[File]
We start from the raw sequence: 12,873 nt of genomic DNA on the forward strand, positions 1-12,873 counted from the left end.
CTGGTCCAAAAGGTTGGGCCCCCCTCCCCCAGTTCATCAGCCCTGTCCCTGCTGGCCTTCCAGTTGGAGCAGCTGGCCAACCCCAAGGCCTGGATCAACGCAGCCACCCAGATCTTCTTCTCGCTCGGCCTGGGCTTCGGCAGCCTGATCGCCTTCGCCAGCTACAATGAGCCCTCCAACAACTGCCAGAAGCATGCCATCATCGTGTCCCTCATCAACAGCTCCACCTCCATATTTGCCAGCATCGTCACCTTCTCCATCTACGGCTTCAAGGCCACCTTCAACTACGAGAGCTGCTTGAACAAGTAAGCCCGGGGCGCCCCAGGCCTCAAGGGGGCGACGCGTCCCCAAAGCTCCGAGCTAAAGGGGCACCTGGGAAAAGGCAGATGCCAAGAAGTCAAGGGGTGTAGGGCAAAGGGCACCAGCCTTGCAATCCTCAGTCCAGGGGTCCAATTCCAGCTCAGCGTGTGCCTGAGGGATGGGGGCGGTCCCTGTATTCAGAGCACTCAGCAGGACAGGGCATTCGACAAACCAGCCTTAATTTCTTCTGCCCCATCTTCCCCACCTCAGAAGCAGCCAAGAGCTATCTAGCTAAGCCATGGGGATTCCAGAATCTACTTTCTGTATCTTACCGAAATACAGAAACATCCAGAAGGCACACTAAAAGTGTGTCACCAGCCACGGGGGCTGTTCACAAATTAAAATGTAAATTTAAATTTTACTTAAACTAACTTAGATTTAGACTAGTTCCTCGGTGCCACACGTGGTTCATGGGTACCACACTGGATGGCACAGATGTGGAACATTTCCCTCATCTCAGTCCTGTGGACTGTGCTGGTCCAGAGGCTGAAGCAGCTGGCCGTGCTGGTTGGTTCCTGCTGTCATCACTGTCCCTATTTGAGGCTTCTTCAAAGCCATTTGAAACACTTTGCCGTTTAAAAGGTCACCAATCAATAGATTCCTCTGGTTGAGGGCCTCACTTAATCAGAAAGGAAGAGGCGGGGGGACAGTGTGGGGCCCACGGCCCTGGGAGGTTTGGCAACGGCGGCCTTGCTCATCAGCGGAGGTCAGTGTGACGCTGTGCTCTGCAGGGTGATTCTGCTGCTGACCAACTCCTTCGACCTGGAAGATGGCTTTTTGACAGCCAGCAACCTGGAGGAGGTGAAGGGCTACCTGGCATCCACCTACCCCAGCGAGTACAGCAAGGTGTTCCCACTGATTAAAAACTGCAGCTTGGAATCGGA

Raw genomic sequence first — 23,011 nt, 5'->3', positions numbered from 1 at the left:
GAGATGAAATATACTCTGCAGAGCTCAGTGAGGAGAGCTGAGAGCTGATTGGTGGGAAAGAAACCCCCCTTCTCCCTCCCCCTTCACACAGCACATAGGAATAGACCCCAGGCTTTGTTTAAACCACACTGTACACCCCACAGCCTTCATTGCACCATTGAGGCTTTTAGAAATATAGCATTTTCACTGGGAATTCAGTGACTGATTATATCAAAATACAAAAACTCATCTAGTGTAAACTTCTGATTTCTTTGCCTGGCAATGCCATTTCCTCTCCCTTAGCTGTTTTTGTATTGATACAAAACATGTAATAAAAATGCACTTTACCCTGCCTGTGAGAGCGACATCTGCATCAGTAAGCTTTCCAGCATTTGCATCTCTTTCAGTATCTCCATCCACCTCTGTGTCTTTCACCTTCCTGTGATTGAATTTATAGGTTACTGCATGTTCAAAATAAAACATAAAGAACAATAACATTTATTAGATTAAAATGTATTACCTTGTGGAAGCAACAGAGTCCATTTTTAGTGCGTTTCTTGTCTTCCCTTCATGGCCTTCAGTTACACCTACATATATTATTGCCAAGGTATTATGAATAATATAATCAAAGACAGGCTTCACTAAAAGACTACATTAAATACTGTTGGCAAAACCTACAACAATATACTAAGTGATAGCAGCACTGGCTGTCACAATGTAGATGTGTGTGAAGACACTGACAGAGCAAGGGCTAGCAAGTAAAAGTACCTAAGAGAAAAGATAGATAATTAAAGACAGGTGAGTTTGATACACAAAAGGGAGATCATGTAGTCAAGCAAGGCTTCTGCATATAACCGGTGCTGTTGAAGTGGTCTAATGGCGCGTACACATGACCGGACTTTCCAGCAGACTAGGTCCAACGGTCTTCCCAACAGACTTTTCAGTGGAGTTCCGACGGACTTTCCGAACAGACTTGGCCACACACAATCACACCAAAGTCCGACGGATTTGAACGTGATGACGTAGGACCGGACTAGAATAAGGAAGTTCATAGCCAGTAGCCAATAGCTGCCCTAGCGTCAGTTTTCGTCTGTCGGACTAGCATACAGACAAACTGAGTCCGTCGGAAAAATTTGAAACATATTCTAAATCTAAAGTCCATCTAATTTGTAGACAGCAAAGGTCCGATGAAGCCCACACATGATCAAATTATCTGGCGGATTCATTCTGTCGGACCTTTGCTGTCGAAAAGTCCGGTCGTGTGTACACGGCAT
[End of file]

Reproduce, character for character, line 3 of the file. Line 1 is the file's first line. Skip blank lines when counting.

Raw genomic sequence first — 23,011 nt, 5'->3', positions numbered from 1 at the left: